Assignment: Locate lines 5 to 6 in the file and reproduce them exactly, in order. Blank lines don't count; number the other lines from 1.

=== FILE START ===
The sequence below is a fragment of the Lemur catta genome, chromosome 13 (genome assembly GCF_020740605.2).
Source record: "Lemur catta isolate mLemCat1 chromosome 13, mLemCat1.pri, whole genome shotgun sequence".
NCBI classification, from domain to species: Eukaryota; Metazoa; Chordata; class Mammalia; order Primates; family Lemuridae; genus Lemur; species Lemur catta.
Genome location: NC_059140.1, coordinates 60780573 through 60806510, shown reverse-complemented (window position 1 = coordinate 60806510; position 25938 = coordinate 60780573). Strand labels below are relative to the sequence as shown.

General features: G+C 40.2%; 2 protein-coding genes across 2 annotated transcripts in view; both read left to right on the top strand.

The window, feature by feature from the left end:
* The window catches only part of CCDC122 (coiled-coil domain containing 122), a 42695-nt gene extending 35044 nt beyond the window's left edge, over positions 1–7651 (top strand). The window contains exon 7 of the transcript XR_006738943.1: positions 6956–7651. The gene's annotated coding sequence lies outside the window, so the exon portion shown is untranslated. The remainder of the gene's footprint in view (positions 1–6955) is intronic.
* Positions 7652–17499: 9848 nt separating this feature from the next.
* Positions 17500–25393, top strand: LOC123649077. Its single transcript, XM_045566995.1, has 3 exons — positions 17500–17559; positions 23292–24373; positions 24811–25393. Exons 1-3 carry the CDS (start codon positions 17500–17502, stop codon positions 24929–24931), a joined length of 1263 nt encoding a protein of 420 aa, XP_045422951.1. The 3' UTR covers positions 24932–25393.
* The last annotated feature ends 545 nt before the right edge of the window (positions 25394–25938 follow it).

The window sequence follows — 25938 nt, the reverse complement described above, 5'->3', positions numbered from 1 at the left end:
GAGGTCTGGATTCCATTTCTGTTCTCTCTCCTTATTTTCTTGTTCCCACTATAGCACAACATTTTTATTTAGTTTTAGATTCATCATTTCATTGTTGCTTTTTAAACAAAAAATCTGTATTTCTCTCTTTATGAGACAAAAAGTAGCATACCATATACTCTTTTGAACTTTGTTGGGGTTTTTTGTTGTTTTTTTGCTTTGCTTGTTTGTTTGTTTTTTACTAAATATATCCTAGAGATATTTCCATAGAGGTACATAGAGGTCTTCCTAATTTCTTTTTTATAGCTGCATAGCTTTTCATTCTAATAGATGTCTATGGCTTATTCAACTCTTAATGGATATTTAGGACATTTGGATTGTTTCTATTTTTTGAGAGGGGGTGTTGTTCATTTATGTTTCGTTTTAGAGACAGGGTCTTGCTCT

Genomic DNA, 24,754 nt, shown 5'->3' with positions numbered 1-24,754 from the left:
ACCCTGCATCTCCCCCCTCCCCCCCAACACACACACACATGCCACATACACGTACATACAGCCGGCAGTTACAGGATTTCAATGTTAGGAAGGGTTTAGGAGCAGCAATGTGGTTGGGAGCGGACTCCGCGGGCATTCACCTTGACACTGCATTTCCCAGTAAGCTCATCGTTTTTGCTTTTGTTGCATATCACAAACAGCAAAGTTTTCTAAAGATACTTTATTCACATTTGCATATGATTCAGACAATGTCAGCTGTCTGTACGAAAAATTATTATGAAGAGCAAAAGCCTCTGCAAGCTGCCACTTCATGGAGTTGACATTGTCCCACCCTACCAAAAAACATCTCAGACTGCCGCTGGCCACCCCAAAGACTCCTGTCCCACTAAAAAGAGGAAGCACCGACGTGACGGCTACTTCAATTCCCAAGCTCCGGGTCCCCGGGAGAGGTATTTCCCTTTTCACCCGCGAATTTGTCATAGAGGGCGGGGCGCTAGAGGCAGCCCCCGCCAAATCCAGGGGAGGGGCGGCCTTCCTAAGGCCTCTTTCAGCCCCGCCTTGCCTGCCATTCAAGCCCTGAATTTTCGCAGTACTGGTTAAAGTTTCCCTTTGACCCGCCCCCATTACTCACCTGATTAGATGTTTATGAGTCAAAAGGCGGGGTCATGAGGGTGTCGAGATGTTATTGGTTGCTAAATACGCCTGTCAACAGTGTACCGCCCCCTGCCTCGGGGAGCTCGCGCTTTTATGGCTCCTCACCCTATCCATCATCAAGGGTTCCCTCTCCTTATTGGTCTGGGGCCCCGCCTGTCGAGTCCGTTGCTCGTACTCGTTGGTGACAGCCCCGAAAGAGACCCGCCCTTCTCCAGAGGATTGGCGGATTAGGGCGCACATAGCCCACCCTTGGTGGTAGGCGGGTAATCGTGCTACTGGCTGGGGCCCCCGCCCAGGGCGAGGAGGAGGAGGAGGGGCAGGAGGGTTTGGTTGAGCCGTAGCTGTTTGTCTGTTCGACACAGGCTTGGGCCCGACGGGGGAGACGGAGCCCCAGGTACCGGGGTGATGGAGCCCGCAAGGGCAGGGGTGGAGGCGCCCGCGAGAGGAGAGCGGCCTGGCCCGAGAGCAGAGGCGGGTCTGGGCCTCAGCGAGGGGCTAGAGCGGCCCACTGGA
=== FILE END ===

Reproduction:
General features: G+C 40.2%; 2 protein-coding genes across 2 annotated transcripts in view; both read left to right on the top strand.

The window, feature by feature from the left end: